“A hypothesis needs constant testing and validation. We need to ensure we have feedback loops at all levels of granularity in the organization that answer basic questions such as: ‘Is our strategy working?’, ‘Are we on pace to meet our goals?’, ‘What is blocking us today from doing that?’”
During the test phase and after implementation, adopt an agile methodology. Don’t be afraid – in fact, be prepared – to redesign your processes if you find inefficiencies. It’s those constant feedback loops that allow teams to get back on course quickly. An interesting report from the 2018 Digital Transformation Index shows that CEOs are the top reason why digital transformation might not progress. Having a flexible senior management team should be your top priority in order to be able to adjust to ever-changing business needs and market changes.
4. Train and support everyone involved
Perhaps the phrase “digital transformation” sounds a bit misleading. It doesn’t necessarily refer to a robot revolution or a situation where automated systems replace jobs and humans. “It really is more about the processes than the software,” says Kevin Grice, Director of Digital Transformation at Trace Solutions, a UK-based property management SaaS company.
“The objective is to create processes that are faster, simpler and better than existing ways of doing things.”
But people – especially employees – often tend to be resistant to change. So, when you think about implementing new tools, you should not just worry about the technical aspect of it; your emphasis should also be on people. Learn what kind of digital challenges employees face and give them all the resources they need to adjust to new tech and new processes. Some might be less familiar with tech, so you need to train them on new skills and have them ready to adopt emerging technologies. Others might prefer to stick to the old ways they’ve been working with, so in this case it’s not just about technical training, it also calls for a shift in mindset.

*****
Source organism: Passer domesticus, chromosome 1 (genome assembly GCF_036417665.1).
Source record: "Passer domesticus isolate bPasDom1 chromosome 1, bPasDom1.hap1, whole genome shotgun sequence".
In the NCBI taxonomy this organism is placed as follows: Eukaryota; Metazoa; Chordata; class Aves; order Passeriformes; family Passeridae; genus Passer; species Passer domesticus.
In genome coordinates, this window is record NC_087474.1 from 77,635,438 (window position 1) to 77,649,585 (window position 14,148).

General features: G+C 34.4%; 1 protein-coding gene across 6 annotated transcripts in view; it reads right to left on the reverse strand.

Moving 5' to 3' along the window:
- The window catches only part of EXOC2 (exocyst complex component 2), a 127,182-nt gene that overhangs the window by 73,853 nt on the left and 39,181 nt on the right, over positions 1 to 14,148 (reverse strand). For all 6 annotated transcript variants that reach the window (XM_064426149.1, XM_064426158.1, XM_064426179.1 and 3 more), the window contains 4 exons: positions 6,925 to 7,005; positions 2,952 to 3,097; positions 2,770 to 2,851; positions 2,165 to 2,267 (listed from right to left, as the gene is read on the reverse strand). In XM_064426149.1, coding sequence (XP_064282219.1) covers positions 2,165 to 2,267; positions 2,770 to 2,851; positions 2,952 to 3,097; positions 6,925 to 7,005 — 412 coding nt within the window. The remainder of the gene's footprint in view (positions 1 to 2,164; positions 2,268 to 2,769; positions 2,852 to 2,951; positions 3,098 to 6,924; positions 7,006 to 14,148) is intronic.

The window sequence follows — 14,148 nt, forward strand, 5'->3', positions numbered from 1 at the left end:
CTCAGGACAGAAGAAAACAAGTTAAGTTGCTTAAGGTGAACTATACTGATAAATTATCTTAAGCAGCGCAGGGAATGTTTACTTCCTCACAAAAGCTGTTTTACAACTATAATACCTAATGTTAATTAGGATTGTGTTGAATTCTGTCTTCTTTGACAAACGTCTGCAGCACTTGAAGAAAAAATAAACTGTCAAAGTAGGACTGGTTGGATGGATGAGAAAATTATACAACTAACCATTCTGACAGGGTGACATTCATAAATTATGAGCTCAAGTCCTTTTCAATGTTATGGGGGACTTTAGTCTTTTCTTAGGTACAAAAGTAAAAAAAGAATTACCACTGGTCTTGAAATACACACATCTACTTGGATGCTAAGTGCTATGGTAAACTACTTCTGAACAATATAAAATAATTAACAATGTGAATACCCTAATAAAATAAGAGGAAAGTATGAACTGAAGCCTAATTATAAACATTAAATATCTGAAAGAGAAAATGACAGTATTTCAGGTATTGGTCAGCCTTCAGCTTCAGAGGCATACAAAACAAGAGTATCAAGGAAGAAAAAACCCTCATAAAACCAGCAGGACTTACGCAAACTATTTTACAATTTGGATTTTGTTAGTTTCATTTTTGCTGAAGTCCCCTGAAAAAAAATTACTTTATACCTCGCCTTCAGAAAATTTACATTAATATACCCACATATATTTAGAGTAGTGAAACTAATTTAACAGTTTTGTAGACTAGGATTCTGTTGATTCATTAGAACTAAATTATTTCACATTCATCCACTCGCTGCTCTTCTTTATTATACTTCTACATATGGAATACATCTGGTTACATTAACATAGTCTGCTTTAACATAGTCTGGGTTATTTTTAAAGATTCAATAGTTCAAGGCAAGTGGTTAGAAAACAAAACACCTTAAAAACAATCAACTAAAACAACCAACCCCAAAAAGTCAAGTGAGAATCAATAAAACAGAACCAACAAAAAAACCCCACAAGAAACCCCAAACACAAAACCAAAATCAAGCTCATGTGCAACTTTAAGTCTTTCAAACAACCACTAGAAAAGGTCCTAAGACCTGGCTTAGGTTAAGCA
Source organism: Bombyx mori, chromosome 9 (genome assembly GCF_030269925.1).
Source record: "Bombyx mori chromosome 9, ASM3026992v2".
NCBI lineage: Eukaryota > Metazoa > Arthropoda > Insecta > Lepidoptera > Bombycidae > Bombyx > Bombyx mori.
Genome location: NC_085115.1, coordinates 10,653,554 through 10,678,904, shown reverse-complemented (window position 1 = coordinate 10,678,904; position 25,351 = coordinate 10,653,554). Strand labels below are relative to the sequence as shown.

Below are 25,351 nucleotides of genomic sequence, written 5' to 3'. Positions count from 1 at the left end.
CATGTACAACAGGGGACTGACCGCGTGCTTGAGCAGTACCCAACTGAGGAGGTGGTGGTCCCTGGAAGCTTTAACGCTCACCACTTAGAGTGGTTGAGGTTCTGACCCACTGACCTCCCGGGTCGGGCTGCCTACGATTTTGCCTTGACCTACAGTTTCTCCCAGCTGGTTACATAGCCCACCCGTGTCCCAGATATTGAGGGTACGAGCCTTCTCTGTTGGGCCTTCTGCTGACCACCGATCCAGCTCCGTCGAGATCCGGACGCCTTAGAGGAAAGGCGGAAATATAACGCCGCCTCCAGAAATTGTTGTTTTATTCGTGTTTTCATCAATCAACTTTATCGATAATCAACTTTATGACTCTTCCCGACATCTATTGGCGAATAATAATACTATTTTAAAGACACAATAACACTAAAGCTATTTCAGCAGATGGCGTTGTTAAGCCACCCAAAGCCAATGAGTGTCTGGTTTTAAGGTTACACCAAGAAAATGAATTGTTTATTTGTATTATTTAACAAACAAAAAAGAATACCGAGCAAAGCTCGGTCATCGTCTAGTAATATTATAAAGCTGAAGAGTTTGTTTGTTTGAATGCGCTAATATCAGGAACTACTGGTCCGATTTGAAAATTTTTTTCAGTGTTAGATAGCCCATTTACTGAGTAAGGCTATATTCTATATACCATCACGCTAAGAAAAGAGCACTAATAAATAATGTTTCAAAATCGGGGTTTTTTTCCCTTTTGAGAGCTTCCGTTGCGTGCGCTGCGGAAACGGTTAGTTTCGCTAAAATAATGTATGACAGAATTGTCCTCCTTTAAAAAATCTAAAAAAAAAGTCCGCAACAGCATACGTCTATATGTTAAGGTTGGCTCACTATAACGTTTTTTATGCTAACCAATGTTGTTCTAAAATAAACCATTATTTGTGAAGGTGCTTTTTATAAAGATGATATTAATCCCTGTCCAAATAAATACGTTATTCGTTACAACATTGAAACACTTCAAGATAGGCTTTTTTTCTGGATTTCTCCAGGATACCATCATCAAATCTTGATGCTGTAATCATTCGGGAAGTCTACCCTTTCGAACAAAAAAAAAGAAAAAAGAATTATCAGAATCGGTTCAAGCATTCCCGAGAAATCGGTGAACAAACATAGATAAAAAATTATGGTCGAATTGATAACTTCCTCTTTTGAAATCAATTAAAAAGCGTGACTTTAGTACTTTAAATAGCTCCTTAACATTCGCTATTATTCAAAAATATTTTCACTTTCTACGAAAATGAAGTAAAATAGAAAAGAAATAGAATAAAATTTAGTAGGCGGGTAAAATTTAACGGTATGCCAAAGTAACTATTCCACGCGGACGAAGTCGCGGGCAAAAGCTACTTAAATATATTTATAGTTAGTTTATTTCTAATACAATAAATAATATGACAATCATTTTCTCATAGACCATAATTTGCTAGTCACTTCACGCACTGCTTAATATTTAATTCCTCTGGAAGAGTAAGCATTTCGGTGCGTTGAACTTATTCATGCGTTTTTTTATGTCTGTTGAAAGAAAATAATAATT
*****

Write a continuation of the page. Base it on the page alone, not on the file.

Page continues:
5. Develop a digital-savvy workforce
Digital transformation is not a one-time event; it’s a strategic decision to use emerging technology to solve performance issues, to automate manual tasks and to innovate. You will always need people to be your willing companions on this journey if you want to sustain the business gains you get from digital disruption.
This doesn’t mean that every employee must learn how to code or how to write a machine learning algorithm. But we can’t ignore the fact tech is changing the way we work. Yet, only a third of workers are given many opportunities to develop digital skills outside their normal duties, based on a survey from PwC.
While you’re looking for tech to disrupt your business, it’s important to ensure your people don’t stay behind. And this goes beyond strictly technical skills. It’s also about learning how to embrace change, how to be resilient and resourceful and how to make faster decisions. After all, the new tool that you just installed might be obsolete next year, or simply might not be covering your ever-changing business needs. In this case, adaptability wins over know-how.